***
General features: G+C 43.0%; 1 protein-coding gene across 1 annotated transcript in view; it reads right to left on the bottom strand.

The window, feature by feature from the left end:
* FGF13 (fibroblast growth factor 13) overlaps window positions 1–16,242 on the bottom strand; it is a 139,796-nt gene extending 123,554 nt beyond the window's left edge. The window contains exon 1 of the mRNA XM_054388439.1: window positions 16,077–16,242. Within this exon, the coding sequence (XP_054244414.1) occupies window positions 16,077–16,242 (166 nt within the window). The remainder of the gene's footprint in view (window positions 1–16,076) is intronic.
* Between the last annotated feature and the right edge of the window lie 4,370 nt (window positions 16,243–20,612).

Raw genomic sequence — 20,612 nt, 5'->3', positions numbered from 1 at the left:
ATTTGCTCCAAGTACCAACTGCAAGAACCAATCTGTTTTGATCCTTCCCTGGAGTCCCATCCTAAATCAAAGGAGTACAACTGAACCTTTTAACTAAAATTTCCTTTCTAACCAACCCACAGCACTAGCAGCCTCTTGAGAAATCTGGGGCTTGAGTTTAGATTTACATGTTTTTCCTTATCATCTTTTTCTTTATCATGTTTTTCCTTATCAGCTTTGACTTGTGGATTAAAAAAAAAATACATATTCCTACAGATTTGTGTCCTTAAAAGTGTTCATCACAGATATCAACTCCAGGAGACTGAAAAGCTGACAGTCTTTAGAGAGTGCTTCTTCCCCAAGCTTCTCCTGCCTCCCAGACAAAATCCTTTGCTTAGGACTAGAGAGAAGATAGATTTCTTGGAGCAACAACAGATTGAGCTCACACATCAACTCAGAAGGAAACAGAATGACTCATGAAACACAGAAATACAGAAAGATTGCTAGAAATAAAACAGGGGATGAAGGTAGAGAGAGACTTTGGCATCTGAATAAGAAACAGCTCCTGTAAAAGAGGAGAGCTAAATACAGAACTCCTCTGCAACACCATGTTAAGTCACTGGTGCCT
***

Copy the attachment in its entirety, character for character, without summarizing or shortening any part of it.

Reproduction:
General features: G+C 43.0%; 1 protein-coding gene across 1 annotated transcript in view; it reads right to left on the bottom strand.

The window, feature by feature from the left end:
* FGF13 (fibroblast growth factor 13) overlaps window positions 1–16,242 on the bottom strand; it is a 139,796-nt gene extending 123,554 nt beyond the window's left edge. The window contains exon 1 of the mRNA XM_054388439.1: window positions 16,077–16,242. Within this exon, the coding sequence (XP_054244414.1) occupies window positions 16,077–16,242 (166 nt within the window). The remainder of the gene's footprint in view (window positions 1–16,076) is intronic.
* Between the last annotated feature and the right edge of the window lie 4,370 nt (window positions 16,243–20,612).

Raw genomic sequence — 20,612 nt, 5'->3', positions numbered from 1 at the left:
ATTTGCTCCAAGTACCAACTGCAAGAACCAATCTGTTTTGATCCTTCCCTGGAGTCCCATCCTAAATCAAAGGAGTACAACTGAACCTTTTAACTAAAATTTCCTTTCTAACCAACCCACAGCACTAGCAGCCTCTTGAGAAATCTGGGGCTTGAGTTTAGATTTACATGTTTTTCCTTATCATCTTTTTCTTTATCATGTTTTTCCTTATCAGCTTTGACTTGTGGATTAAAAAAAAAATACATATTCCTACAGATTTGTGTCCTTAAAAGTGTTCATCACAGATATCAACTCCAGGAGACTGAAAAGCTGACAGTCTTTAGAGAGTGCTTCTTCCCCAAGCTTCTCCTGCCTCCCAGACAAAATCCTTTGCTTAGGACTAGAGAGAAGATAGATTTCTTGGAGCAACAACAGATTGAGCTCACACATCAACTCAGAAGGAAACAGAATGACTCATGAAACACAGAAATACAGAAAGATTGCTAGAAATAAAACAGGGGATGAAGGTAGAGAGAGACTTTGGCATCTGAATAAGAAACAGCTCCTGTAAAAGAGGAGAGCTAAATACAGAACTCCTCTGCAACACCATGTTAAGTCACTGGTGCCT